Do you have any idea how many golf courses there are in this world? Or how much land they use – especially when compared to other recreational sports fields? As golfers, perhaps we could use a little perspective.
I tell ya, golf courses and cemeteries are the biggest wastes of prime real estate!
– Rodney Dangerfield (as Al Czervik) in Caddyshack
Is it bad when one of the most beloved characters in golf movie history thinks golf courses are a waste of space? We love Al Czervik – we all do. But the fact remains he wanted to buy Bushwood and replace the course with condos. Granted, his motivation was purely for profit, but nonetheless he wished there were less golf courses in the world. And so do many other people.
Some real estate moguls see golf courses as an encroachment on their piggybank; Some environmentalists view golf courses as an encroachment on the natural habitat of wildlife; and some non-golfers see golf courses as just a waste of space that could have been put to better use.
Whatever your viewpoint might be, one can’t deny golf courses take up a good amount of space – to the tune of 2.24 million acres1 in the US alone. That’s a lot of real estate. Another mind-boggling stat is just how many golf courses there are in this country: More than 16,000. Let me put that in perspective for you: There are only 12,800 McDonald’s restaurants in the US. This means when you’re driving down the road craving a BigMac, you’re more likely to find a golf course before a Mickey D’s. I’ll give you a moment to digest that.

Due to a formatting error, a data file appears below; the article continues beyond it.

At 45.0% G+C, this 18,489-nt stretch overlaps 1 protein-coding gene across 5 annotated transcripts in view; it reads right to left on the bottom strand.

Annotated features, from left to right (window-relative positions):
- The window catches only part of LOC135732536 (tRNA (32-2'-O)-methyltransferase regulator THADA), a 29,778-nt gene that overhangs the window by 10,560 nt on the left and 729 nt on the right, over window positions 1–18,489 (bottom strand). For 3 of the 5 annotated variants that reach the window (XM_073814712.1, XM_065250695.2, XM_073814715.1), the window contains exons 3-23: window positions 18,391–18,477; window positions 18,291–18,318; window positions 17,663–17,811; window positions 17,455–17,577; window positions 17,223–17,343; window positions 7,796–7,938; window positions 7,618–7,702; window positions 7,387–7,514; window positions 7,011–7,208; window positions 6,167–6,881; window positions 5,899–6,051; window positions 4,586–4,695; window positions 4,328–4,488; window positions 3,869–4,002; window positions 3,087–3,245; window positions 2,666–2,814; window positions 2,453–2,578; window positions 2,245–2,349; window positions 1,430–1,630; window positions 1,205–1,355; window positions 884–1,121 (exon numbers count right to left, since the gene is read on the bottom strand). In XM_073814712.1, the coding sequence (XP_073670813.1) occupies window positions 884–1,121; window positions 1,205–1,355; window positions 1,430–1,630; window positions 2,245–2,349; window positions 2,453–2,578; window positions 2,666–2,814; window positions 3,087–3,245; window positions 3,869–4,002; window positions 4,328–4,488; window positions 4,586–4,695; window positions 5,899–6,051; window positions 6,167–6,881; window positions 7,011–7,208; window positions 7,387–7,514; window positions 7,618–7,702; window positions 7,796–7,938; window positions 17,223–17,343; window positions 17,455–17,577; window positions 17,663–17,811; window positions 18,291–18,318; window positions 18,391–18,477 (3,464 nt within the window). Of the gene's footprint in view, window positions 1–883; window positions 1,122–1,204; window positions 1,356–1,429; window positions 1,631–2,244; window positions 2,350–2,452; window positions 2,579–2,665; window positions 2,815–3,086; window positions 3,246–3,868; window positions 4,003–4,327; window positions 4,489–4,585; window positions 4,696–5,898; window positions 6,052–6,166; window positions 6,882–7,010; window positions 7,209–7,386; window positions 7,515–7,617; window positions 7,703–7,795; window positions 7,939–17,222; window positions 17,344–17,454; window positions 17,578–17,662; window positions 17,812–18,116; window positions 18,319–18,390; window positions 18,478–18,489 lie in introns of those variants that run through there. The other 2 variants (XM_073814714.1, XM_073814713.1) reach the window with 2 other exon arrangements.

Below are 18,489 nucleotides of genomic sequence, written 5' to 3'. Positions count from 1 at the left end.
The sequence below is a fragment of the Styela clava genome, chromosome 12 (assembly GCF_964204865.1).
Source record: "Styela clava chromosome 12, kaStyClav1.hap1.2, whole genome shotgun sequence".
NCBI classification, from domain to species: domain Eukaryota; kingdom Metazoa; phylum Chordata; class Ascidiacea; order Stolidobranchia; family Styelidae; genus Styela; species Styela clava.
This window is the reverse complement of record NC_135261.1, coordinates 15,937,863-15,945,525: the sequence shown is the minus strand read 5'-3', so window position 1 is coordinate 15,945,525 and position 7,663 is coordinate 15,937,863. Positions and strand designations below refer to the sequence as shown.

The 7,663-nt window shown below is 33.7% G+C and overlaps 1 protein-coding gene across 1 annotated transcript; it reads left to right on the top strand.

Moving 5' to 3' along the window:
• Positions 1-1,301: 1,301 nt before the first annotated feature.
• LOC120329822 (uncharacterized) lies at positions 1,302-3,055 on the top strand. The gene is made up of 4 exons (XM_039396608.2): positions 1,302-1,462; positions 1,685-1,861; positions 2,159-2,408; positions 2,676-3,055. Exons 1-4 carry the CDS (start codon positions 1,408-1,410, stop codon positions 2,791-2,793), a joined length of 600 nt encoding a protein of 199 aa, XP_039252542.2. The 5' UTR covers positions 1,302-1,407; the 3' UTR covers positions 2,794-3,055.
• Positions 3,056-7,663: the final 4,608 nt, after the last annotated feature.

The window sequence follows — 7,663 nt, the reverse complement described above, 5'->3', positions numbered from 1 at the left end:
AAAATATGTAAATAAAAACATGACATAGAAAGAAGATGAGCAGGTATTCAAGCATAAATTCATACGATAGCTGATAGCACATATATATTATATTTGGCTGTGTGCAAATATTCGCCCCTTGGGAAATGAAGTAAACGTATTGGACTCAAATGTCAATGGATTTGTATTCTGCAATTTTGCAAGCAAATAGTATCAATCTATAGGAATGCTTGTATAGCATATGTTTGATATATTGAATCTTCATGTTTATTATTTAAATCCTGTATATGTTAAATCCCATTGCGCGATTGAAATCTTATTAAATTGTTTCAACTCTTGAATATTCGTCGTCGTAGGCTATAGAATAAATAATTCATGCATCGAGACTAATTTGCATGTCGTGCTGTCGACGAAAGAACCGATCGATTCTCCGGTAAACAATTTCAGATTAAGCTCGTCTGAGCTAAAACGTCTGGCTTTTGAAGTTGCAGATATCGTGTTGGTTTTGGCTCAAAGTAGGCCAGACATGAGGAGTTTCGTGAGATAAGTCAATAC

It’s also true golf takes up more space than other recreational sports. Baseball, softball, soccer and football fields take up 1 to 3 acres2 each while basketball and tennis courts much less still (0.1 – 0.6 acres respectively). This is a far cry from the average amount of acreage needed for a golf course (140 acres).
Even a golf driving range (15 acres2) takes up more than each of the non-golf fields combined! So from a space management standpoint, you could have youth baseball, softball, soccer and football games all going on at the same time in one park (and a tennis and basketball court to boot). Or, you could have one facility to practice (not even really play) golf.
Now my point in telling you all this is to give you the perspective of the non-golfer. If you’re a non-golfer and read those stats, you’d think; “Wow, that’s a lot of space for one sport that not everybody plays.” And based on that, you can begin to see why so many people have a hard time with golf and the land it requires (see comedian George Carlin’s famous take on this here). Furthermore, many courses are private – meaning vast tracts of land are set aside for only a very select few to enjoy.
As golfers, we may have never even thought about how many golf courses there are in the world (34,000). For us, there can never be too many courses. But when we look at the stats, it’s kinda crazy. That’s a lot of land, water, fertilizer, pesticides, etc. just so we golfers can play our game. Sure golf is doing more to lessen its environmental impact these days, but that’s just scratching the surface. So this brings me back to the original question: Are golf courses a waste of space?
For the avid golfer, they certainly aren’t wasting space. But the non-golfers have valid points – especially on the topic of if there are too many courses. This is a real concern and one the golf industry (at this point at least) might have a hard time rebutting. I’ve posted about there being too many courses before and tend to agree the herd could use a little thinning – especially in this post-Tiger era when golf participation is on the decline.
However, if a course is operating at sustainable levels and putting forth a decent product (they don’t have to be lush green mind you), then in my opinion, it’s hard to argue there would ever be a better use for that land.
1See page 3 of the Golf Course Environmental Profile: Property Summary.
2See the appendix of the Reusing Cleaned Up Superfund Sites report.